Stock markets were broadly flat today despite the terror attack in London at the weekend. But the pound has gained as UK election polls increasingly point to a sizeable Conservative election win.
Shortly before 4pm sterling was up by nearly 0.4% to $1.2920 while the euro was at $1.1247. Despite sterling’s gains today it has yet to make good on last week’s losses.
After an initial rise this morning oil prices have reversed as anxiety over OPEC’s relationship with Qatar and the future of a global production deal have increased. Just before 4pm WTI crude was at $47.14 while Brent crude was at $49.37, down more than -1.15%.
- FTSE 100 7,523 -0.3%
- Dow 21,193.39 -0.06%
- S&P 500 2,453.60 -0.14%
- Nasdaq 6,292.47 -0.21%
- DAX 12,822.94 +1.25%
- CAC 40 5,306.04 -0.70%
- Nikkei 225 20,170.82 -0.03%
- Gold 1,282.40 +0.18%
- Oil WTI 47.15 -1.07%
The clash between Qatar and the Saudis is certainly causing much unease for oil markets. So far Etihad Airways and Emirates have both suspended flights to Doha; Qatar’s main share index was more than 7% down earlier today. The scrap between Doha and its Arab neighbours may be the biggest crisis to hit the Gulf region in some years.
UK service sector weakens in May
In the UK there was poorer services PMI Data for May this morning, with the index down from 55.8 in April to 53.8. The numbers appear to support the view that the UK’s service economy has slowed – though April did represent a four-month peak.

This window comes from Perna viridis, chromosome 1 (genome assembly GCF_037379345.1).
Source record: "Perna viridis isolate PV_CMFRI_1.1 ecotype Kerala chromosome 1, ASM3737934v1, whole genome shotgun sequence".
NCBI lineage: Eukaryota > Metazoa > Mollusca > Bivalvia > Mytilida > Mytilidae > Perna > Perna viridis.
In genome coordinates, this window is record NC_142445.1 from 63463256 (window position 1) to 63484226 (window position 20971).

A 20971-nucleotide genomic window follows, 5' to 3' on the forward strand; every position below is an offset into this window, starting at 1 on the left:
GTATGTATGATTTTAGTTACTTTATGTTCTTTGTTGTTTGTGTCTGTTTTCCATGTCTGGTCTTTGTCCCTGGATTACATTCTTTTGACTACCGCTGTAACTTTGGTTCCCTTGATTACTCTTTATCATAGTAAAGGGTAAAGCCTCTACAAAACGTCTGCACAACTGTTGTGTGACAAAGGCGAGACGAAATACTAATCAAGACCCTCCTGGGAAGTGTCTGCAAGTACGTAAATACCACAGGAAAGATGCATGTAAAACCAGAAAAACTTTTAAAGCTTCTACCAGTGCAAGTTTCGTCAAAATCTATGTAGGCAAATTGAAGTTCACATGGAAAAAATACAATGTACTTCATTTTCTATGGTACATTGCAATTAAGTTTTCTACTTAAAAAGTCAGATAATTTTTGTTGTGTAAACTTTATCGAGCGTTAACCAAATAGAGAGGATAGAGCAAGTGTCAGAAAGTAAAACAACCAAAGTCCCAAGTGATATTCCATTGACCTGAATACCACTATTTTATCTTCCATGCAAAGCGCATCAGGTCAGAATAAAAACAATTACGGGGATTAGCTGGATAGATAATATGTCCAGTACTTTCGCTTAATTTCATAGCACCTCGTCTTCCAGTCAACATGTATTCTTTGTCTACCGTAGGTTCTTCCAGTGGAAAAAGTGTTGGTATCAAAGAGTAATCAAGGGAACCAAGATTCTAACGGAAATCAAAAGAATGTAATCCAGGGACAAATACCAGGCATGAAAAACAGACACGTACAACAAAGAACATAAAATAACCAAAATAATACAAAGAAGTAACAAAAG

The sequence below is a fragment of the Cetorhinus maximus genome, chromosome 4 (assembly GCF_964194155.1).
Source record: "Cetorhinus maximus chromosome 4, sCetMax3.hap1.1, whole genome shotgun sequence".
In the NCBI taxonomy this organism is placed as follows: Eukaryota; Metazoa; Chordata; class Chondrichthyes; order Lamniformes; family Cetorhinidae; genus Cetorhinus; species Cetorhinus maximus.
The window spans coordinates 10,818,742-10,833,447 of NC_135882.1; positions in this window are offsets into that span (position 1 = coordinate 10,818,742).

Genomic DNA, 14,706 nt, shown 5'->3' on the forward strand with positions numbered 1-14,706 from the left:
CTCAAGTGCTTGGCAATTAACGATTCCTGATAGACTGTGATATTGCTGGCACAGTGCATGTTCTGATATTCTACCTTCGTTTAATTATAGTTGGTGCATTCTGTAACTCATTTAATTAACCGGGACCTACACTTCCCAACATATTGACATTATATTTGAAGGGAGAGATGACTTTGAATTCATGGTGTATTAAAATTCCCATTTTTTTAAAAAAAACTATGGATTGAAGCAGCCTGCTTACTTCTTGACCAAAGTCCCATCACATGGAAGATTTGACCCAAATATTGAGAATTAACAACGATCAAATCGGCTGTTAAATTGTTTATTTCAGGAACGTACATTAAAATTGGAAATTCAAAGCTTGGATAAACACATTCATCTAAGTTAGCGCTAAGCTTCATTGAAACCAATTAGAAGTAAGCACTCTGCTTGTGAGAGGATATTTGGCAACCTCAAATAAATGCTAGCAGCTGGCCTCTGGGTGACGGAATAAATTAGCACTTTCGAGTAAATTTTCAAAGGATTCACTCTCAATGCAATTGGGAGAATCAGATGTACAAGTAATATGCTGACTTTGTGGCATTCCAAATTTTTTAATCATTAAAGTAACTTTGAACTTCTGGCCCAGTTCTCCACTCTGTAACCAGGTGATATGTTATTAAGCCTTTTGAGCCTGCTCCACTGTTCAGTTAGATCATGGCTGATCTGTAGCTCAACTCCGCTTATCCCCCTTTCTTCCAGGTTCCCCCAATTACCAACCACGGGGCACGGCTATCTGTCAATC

“Service providers indicated a further solid upturn in new business volumes,” said IHS Markit, “but the rate of expansion was the least marked for three months." The slowdown in new order growth was partly linked to short-term factors, particularly delays with decision making ahead of the election.
After a brief pause for staff hiring last July, service providers have now reported ten months of sustained job creation says IHS Markit. Looking ahead, service sector firms are relatively upbeat about growth prospects, with 44% expecting a rise in business activity in the year ahead.
Airline profits looking good
The International Air Transport Association (IATA) claims airline profits should hit $31.4bn in 2017. That’s more than $1.5bn than it originally estimated.
IATA represents more than 200 carriers globally. However IATA also says that the impact of terror attacks in Western Europe in 2016 saw European airline revenues cut by $2.5bn (easyJet and IAG shares fell hard today).
“At a route-level,” says the IATA, “there is still a lingering impact on the Europe-Asia market.” Outbound travel from Asia is known to be particularly sensitive to shock events says IATA. But international travel within Europe has normalised back to ‘pre-attacks’ trend level.
The FTSE 100 ended the day down 21.87 points at 7,525.76 with Old Mutual and Standard Chartered the biggest climbers, up 2.28% and 1.07%. Better news for retail with M&S shares rising 0.92% and Next shares up 0.89%.
However Antofagasta Holdings slumped -3.5%; easyJet shares saw a terror-related sell-off, down -3.24% with fellow traveller IAG slipping 2.4%.